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Literature Spotlight: Appearances Deceive

War of the Worlds, by H.G. Wells, is classic science fiction. Written in 1924, it depicts the catastrophic and totally unexpected near-extinction of humanity by aliens from Mars. One of the main themes running through War of the Worlds is the idea that mankind's assumptions about their world, the universe and the nature of life are constantly being challenged. The main reason the martians' landing is so catastrophic to humankind is because the humans, by and large, have been lulled into a false sense of security. They believe they are capable of overcoming anything, that they are the most powerful beings in the universe, and as such are completely unprepared for the martians' attack.

Humans at the beginning of H.G. Wells's novel are portrayed as very self-satisfied. Even when confronted with the landing of the first martian cylinder, humanity is quick to dismiss the event as a mere curiosity. The story on the eve of the first day was “dead men from Mars,” (P. 14) and villagers from the area headed to the commons to see the cylinder as if it were a sideshow attraction. Almost immediately they are in over their heads and their assumptions are being proven wrong. The martians look nothing like humans, as everyone was subconsciously expecting them to. After this initial shock wears off, though, humanity quickly regains its mis-guided sense of security. The gravitational pull of earth is much stronger than the aliens' native Mars, and they are sluggish in the atmosphere. Seeing this humanity continues to maintain a smug attitude about it all, claiming with certainty that there is no way the martians can get out of their pit. It never occurs to anyone that, just as humans have built technology to compensate for their weaknesses, the aliens might have done so as well. The reveal of the “fighting-machines” and the Heat-Ray throw this assumption into chaos, as the martians begin to slaughter the humans with no more thought than we might have to stepping on an anthill.

Stepping on an anthill brings up another facet of this theme: War of the Worlds is full of imagery depicting the humans as insects under the martians' feet. The artilleryman states that “It never was a war, any more than there's war between man and ants.” (P. 238) This imagery emphasizes the power the martians seem to hold over humanity, and humanity's inability to deal with them at all. After all, how would an ant colony retaliate against a bulldozer? This imagery also points out the idea that humans barely register the existence of insects, just as the martians must barely be registering the humans' attempts at retaliation. The introduction of the black gas furthers this theme by bringing up fumigation imagery; the idea that the martians spread a noxious cloud of gas across the land, then use jets of steam to disperse the gas itself, is reminiscent of humans smoking out a wasp nest or any other unwanted infestation. This imagery reduces all the splendor of humanity to a mere nuisance, something that must be dealt with to make the planet livable for the martians.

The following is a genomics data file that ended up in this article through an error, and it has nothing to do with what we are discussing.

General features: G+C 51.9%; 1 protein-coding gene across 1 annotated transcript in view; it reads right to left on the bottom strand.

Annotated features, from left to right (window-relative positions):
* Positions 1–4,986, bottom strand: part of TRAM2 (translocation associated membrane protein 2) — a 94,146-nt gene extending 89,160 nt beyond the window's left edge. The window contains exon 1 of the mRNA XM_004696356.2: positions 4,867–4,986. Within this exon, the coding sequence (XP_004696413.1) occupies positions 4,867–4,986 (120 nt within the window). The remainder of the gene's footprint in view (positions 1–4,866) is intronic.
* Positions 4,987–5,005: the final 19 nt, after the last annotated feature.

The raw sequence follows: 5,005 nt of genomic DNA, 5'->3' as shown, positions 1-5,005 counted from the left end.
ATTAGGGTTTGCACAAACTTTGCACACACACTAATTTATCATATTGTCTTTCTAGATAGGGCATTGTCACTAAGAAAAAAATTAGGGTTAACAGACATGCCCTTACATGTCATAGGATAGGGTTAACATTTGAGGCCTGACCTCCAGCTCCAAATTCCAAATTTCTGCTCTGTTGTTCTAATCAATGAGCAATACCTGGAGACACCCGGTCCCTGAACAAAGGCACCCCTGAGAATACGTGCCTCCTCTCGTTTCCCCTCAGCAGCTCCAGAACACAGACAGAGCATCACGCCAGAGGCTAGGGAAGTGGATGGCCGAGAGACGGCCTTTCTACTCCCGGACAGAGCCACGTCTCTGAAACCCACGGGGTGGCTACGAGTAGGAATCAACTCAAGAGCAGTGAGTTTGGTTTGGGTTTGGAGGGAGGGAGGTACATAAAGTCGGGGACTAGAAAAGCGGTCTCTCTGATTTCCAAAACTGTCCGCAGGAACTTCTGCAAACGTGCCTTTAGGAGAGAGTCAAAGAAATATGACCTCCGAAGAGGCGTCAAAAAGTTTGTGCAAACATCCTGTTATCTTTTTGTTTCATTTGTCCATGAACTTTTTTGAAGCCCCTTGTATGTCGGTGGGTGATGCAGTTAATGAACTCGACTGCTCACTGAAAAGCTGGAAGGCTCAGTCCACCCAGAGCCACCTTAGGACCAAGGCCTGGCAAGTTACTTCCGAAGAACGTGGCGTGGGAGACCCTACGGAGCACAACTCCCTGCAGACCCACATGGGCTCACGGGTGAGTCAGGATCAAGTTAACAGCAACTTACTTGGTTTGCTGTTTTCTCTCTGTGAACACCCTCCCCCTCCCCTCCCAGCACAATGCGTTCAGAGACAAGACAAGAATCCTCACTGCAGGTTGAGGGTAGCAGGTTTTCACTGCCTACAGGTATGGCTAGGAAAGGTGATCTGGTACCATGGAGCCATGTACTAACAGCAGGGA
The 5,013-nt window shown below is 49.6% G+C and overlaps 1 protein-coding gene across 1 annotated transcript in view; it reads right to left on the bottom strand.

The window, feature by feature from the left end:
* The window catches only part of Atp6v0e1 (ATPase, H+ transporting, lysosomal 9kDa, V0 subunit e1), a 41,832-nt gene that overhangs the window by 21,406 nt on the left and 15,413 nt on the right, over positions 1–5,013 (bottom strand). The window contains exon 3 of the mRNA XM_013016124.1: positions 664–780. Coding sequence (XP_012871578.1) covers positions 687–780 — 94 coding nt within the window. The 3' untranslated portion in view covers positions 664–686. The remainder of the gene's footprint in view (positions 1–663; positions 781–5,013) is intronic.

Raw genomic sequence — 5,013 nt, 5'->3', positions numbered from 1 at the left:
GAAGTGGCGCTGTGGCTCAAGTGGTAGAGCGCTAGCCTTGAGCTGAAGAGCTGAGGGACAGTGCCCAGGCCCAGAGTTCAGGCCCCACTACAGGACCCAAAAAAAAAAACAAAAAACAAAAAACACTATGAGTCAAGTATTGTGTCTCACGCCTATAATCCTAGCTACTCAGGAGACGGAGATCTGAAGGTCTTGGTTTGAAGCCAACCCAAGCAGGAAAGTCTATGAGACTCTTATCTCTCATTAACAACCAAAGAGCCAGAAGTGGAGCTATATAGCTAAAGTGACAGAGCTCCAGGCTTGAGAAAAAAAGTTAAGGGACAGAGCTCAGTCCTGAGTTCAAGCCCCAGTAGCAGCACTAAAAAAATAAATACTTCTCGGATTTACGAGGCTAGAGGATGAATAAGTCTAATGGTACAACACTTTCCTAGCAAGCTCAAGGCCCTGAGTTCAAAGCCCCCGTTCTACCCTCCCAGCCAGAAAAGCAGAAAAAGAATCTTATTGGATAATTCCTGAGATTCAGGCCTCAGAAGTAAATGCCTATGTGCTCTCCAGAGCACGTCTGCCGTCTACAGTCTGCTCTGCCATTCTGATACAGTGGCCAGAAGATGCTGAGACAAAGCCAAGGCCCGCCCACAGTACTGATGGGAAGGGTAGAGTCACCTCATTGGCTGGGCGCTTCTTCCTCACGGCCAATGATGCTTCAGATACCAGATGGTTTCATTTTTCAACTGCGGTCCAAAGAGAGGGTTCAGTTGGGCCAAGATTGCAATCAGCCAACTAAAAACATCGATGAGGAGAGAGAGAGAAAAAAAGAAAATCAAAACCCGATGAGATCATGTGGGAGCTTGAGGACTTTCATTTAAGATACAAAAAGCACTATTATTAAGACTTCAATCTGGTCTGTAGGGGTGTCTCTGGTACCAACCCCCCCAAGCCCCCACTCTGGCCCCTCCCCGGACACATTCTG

Fueling this theme is the fact that the humans actually do begin to display animalistic behavior in the wake of the martians' destruction. Houses are broken into and looted, morals are abandoned, and it becomes every man for himself. Even our narrator succumbs to these animalistic tendencies, in a powerfully-moving scene where he murders an insane companion to keep from being discovered by the martians. This scene shows just how precarious our position really is, and how little it takes to unseat even the most sturdy of morals. Seeing humanity's reaction makes it practically unthinkable that they could have resisted even if they knew what they were up against.

This theme comes full circle when the final destruction of the martians comes not at the hands of humans, but of the lowest of life forms – bacteria. In essence, what humanity could not do, the common cold did. This further emphasizes the powerlessness of the humans – the martians would have perished regardless of what humanity did to stop them. They were taken out by an entirely different force, and so humanity doesn't really have a role in this drama at all. You could remove all of the humans and the story would have played out in much the same way.

Despite this, though, War of the Worlds has a truly hopeful theme arise in its resolution. Throughout the novel there are descriptions of the sheer size of the martians' fighting-machines that highlight the futility of fighting something so much larger. But the destruction of all-powerful aliens by microscopic organisms reminds us that size does not equal power, and that the smallest of beings can still have a crucial impact. It also reminds us not to judge based on appearances or assumptions, and to keep our hubris in check. For in the vastness of the universe there are bound to be thousands of species more powerful than us, but that does not mean we are powerless to fight them.

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